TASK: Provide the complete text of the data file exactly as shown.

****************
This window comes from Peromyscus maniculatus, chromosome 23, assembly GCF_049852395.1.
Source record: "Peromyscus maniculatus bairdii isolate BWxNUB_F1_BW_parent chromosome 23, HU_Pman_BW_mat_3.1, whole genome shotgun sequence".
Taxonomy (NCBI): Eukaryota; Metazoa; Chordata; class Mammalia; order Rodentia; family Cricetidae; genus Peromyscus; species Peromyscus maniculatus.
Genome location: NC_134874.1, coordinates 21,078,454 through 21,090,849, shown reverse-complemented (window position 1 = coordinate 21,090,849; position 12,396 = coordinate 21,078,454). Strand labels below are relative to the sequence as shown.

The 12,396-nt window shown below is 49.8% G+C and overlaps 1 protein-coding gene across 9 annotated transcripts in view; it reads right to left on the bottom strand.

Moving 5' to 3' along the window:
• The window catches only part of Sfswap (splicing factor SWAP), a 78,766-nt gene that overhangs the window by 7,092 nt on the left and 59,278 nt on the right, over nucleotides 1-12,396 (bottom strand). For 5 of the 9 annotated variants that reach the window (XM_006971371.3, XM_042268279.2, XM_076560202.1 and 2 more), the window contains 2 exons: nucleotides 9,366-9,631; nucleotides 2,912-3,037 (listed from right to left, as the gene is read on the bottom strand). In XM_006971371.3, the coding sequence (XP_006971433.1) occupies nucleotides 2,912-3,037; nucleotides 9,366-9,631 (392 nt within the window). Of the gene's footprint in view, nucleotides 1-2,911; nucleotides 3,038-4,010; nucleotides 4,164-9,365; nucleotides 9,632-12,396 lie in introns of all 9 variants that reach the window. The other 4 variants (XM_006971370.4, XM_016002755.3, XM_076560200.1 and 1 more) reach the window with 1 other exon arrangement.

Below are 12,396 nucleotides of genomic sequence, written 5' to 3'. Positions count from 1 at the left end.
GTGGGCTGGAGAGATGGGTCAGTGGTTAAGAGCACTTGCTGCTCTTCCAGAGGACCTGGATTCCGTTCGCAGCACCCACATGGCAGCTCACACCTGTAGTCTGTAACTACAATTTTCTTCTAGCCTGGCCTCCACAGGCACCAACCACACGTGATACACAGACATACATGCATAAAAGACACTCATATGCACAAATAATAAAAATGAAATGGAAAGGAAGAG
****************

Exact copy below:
This window comes from Peromyscus maniculatus, chromosome 23, assembly GCF_049852395.1.
Source record: "Peromyscus maniculatus bairdii isolate BWxNUB_F1_BW_parent chromosome 23, HU_Pman_BW_mat_3.1, whole genome shotgun sequence".
Taxonomy (NCBI): Eukaryota; Metazoa; Chordata; class Mammalia; order Rodentia; family Cricetidae; genus Peromyscus; species Peromyscus maniculatus.
Genome location: NC_134874.1, coordinates 21,078,454 through 21,090,849, shown reverse-complemented (window position 1 = coordinate 21,090,849; position 12,396 = coordinate 21,078,454). Strand labels below are relative to the sequence as shown.

The 12,396-nt window shown below is 49.8% G+C and overlaps 1 protein-coding gene across 9 annotated transcripts in view; it reads right to left on the bottom strand.

Moving 5' to 3' along the window:
• The window catches only part of Sfswap (splicing factor SWAP), a 78,766-nt gene that overhangs the window by 7,092 nt on the left and 59,278 nt on the right, over nucleotides 1-12,396 (bottom strand). For 5 of the 9 annotated variants that reach the window (XM_006971371.3, XM_042268279.2, XM_076560202.1 and 2 more), the window contains 2 exons: nucleotides 9,366-9,631; nucleotides 2,912-3,037 (listed from right to left, as the gene is read on the bottom strand). In XM_006971371.3, the coding sequence (XP_006971433.1) occupies nucleotides 2,912-3,037; nucleotides 9,366-9,631 (392 nt within the window). Of the gene's footprint in view, nucleotides 1-2,911; nucleotides 3,038-4,010; nucleotides 4,164-9,365; nucleotides 9,632-12,396 lie in introns of all 9 variants that reach the window. The other 4 variants (XM_006971370.4, XM_016002755.3, XM_076560200.1 and 1 more) reach the window with 1 other exon arrangement.

Below are 12,396 nucleotides of genomic sequence, written 5' to 3'. Positions count from 1 at the left end.
GTGGGCTGGAGAGATGGGTCAGTGGTTAAGAGCACTTGCTGCTCTTCCAGAGGACCTGGATTCCGTTCGCAGCACCCACATGGCAGCTCACACCTGTAGTCTGTAACTACAATTTTCTTCTAGCCTGGCCTCCACAGGCACCAACCACACGTGATACACAGACATACATGCATAAAAGACACTCATATGCACAAATAATAAAAATGAAATGGAAAGGAAGAG